„Scheppele also states that «Fidesz never said it would change the whole constitutional system.» First of all, the new government and Parliament did not change the constitutional system as a whole. The system remained a chancellor-type democracy (as in Germany) based on division of powers. According to Scheppele, in the Hungarian political system legislative and executive powers are only formally separated, but surely a scholar of her experience should know that this type of constitutional system, where the political and legal power of a government is based on its majority in the Parliament, is common in continental Europe. Otherwise, it would be a presidential or half-presidential system, where the power of the head of state would come from a direct popular mandate. The new Hungarian Fundamental Law did not empower Prime Minister Viktor Orbán in such a way, and rightly so.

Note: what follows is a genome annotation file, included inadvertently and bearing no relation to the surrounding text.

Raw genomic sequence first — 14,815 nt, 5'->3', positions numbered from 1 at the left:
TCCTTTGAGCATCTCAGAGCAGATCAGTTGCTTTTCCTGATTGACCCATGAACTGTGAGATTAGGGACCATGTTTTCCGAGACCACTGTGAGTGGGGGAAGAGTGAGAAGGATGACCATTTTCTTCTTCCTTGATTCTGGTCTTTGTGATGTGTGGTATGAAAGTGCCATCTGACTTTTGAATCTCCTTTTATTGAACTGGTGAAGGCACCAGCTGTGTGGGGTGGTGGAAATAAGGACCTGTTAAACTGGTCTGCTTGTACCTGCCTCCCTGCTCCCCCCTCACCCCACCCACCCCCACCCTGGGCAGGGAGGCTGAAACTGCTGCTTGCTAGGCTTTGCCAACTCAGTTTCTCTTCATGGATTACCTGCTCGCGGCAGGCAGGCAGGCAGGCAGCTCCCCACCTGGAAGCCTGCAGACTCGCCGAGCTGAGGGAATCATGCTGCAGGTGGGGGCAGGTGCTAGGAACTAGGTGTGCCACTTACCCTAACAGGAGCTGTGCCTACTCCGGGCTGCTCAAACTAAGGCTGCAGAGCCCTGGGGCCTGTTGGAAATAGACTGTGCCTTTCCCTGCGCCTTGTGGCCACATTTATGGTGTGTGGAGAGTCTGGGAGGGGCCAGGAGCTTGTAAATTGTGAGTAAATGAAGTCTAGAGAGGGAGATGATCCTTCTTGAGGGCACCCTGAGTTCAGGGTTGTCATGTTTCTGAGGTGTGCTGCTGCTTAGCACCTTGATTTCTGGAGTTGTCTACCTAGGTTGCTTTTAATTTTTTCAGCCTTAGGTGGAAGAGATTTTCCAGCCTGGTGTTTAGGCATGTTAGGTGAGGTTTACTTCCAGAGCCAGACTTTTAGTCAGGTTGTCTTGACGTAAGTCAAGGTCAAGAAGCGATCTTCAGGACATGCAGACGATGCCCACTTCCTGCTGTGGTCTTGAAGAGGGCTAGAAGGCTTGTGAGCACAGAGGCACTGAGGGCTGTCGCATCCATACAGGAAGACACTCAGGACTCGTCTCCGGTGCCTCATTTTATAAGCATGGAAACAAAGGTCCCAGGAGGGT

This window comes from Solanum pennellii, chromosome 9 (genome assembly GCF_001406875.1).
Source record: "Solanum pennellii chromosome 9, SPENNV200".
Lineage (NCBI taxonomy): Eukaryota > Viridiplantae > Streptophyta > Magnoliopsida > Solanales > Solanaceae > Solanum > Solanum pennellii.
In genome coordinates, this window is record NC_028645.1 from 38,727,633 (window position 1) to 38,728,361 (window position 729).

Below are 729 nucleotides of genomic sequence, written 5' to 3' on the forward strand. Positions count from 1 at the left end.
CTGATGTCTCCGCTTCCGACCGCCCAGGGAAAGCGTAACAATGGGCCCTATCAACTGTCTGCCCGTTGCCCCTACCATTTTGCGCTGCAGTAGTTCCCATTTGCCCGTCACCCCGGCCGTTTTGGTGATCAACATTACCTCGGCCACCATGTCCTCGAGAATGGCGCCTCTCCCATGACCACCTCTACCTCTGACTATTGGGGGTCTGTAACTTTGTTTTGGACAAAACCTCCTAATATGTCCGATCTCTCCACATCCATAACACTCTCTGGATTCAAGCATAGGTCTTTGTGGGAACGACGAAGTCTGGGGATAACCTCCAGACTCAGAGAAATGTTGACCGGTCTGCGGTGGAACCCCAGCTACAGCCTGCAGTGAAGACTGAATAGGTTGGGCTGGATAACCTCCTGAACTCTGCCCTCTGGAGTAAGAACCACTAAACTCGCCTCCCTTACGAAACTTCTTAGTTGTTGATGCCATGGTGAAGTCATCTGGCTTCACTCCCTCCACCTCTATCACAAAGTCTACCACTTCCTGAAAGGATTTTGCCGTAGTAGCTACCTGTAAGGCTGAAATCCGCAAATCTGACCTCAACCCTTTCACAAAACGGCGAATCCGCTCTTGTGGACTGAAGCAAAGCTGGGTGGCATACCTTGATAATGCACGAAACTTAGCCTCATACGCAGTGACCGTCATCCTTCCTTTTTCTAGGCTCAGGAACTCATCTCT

Secondly, prior to the 2010 Fidesz-KDNP electoral victory that swept the Socialist party out of power, Orbán publically stated on several occasions the need for drastic Constitutional reform. For example, in November 2009 he declared: «Hungary needs a new Constitution.» On this same issue, the Socialists’ 2010 campaign focused on the fear of a possible Fidesz supermajority. The likelihood of constitutional reform was openly acknowledged by both main parties prior to the 2010 elections. It is disingenuous to suggest that Fidesz surprised Hungarian voters or legal observers by actually going ahead with the constitutional reform it had promised once in the majority. Indeed, since voters handed Fidesz an unprecedented two-thirds majority, it could be more easily argued that Orbán’s reforms enjoyed a clear democratic mandate for such reforms.”